Archive for ‘Music’

septembre 16, 2010

Murat Aydemir & Salih Bilgin – Nevâ

Origine du Groupe : Turkey , Germany
Style : World Music Arabic
Sortie : 2006

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The Mystery of Nevâ:
Sound, like a ship passing through the mysterious, is a bridge between the ocean unfathomable and the world in which we live. Since time immemorial, every lover of music who journeys on the musical sea has crossed this bridge. For us, Nevâ serves as our bridge to that mystical, veiled ocean. Nevâ has always been a keystone of our music – never failing to reveal new doors, horizons, and worlds to all who pass through. Nevâ offers a strong foundation, not just when presented as a sound or tone, but also as a mode, harmony and melody. To honor this, we open this recording with Nevâ Pesrevi by Tanburî Cemil Bey who has been a flame inspiring all tanbur players since his time. We also wished to name the final album Nevâ. In this recording, we tried to carry the torch of Nevâ, handed down through the ages from musician to musician, as far as our power, heart and love would allow us to, bowing only to musical concerns. We did our best not to compromise this pure style that has been flowing throughout history.

We present Nevâ to the listener, asking for forgiveness for our mistakes, if you should hear any. We’d like to express our gratitude: first of all to our teachers who made it possible for us to collaborate; to Cengiz Onural who opened the doors of not only his studio, but also his heart, and who catalyzed our creation of this work; to Hüseyin Tuncel who played the rhythm section during the recordings and was always by our side in spirit; and to Kaf Music Company. Every breath taken, every plectrum moved to bring about this humble creation is dedicated to its reason forbeing.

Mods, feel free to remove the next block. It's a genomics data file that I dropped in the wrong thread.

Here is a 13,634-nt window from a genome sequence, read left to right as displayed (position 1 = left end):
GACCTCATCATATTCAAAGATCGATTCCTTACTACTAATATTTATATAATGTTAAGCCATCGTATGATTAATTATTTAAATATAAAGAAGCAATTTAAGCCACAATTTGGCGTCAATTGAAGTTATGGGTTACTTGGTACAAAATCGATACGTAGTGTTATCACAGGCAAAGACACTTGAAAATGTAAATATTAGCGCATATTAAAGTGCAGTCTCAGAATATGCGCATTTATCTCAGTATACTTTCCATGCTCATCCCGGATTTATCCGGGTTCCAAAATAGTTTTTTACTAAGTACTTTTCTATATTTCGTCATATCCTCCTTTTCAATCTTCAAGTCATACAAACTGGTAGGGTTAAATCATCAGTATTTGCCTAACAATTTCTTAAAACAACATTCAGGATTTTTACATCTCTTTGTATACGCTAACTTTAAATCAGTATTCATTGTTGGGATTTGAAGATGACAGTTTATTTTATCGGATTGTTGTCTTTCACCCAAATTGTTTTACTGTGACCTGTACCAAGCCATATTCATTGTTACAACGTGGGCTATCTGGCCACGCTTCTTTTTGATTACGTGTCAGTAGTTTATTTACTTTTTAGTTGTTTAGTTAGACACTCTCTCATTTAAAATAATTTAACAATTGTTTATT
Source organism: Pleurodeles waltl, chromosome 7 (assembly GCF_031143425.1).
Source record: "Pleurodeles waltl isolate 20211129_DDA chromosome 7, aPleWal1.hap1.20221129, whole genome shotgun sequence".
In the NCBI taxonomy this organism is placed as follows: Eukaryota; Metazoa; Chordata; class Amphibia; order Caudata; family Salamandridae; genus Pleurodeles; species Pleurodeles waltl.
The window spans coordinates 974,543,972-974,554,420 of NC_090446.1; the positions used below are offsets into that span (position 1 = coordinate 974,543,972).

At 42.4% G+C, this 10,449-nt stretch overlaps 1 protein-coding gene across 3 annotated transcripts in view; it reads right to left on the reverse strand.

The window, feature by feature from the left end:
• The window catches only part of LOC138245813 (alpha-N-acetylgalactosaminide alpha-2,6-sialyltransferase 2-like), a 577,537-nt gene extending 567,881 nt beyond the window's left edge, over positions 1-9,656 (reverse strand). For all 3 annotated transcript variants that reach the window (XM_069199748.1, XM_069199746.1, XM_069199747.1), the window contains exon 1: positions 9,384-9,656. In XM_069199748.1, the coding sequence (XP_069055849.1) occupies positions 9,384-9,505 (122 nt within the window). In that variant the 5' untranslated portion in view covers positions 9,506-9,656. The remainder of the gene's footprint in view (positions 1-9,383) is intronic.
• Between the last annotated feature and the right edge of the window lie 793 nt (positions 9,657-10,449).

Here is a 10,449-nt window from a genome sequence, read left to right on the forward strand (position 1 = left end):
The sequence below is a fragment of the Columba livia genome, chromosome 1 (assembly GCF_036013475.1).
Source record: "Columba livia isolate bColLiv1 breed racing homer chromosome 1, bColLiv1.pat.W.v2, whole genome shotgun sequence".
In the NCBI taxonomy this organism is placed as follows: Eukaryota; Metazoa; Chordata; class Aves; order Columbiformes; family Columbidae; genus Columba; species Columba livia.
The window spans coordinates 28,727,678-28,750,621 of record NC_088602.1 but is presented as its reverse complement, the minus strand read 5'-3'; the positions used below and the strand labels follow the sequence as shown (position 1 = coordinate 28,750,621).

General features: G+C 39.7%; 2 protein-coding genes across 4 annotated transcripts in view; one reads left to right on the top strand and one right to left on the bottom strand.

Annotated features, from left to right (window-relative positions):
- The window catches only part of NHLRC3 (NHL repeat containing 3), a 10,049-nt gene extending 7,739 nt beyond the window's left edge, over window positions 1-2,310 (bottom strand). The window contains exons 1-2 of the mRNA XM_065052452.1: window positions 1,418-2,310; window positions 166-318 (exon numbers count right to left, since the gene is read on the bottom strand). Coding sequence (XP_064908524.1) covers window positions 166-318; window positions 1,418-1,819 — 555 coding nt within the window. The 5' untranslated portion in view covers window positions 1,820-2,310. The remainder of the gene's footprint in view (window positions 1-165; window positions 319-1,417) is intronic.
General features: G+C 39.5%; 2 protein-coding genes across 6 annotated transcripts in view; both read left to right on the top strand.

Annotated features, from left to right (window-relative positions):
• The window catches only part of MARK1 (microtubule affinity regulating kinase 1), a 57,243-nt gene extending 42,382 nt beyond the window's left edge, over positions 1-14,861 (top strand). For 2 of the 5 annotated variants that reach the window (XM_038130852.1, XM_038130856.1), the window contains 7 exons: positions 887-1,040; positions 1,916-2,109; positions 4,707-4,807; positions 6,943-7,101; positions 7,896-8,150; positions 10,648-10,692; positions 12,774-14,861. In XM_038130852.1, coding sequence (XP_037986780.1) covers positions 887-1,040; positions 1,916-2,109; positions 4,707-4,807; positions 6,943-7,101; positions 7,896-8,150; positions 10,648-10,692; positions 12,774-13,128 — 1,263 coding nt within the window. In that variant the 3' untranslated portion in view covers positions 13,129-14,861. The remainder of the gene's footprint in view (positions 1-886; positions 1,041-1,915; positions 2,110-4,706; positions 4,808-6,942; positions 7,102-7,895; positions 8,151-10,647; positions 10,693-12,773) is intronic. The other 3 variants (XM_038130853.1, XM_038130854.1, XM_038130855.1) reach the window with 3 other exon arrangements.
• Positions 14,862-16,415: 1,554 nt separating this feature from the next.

With thanks —
the musicians,
Murat Aydemir (tanbur) and Salih Bilgin (ney).

By Jazzmen

Tracklist :
01. Nevâ Peşrevi / Tanbûrî Cemil Bey  3’50 »
02. Müşterek Taksim  4’40 »
03. Uşşak Sazsemâîsi / Neyzen Aziz Dede  3’25 »
04. Fihrist Taksim (Rast Ailesi)  10’11 »
05. Pençgâh Peşrevi / Kantemiroğlu  3’50 »
06. Ferahfezâ Peşrevi / Tanbûrî Cemil Bey  3’18 »
07. Müşterek Taksim ve Sultânîyegâh Sazsemâîsi / Nedim Ağa  8’45 »
08. Şehnâz Peşrevi / Kemânî Ali Ağa — 4’30 »
09. Müşterek Taksim  5’00 »
10. Hicaz Sazsemâîsi / Veli Dede  3’50 »


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septembre 8, 2010

V.A – The Bahamas: The Real Bahamas in Music and Song

Note :

Origine du Groupe : V.A Bahamas

Style : World Music

Sortie : 2003 (1965)

Most of the major Bahama Islands lie no further than 200 miles off the Florida coast. The United States has had generally a greater influence on the history and development of this British colony
than did the Spanish-speaking Caribbean islands to its south and east. This is also true for most of the music of the Bahamas; certainly it is true in the case of the music presented in this
album—the religious vocal music of “rhyming spirituals” and anthems.

The songs and the style heard here are the result of alternate periods of contact with and isolation from the United States mainland. The Bahama colony was established at about the same time as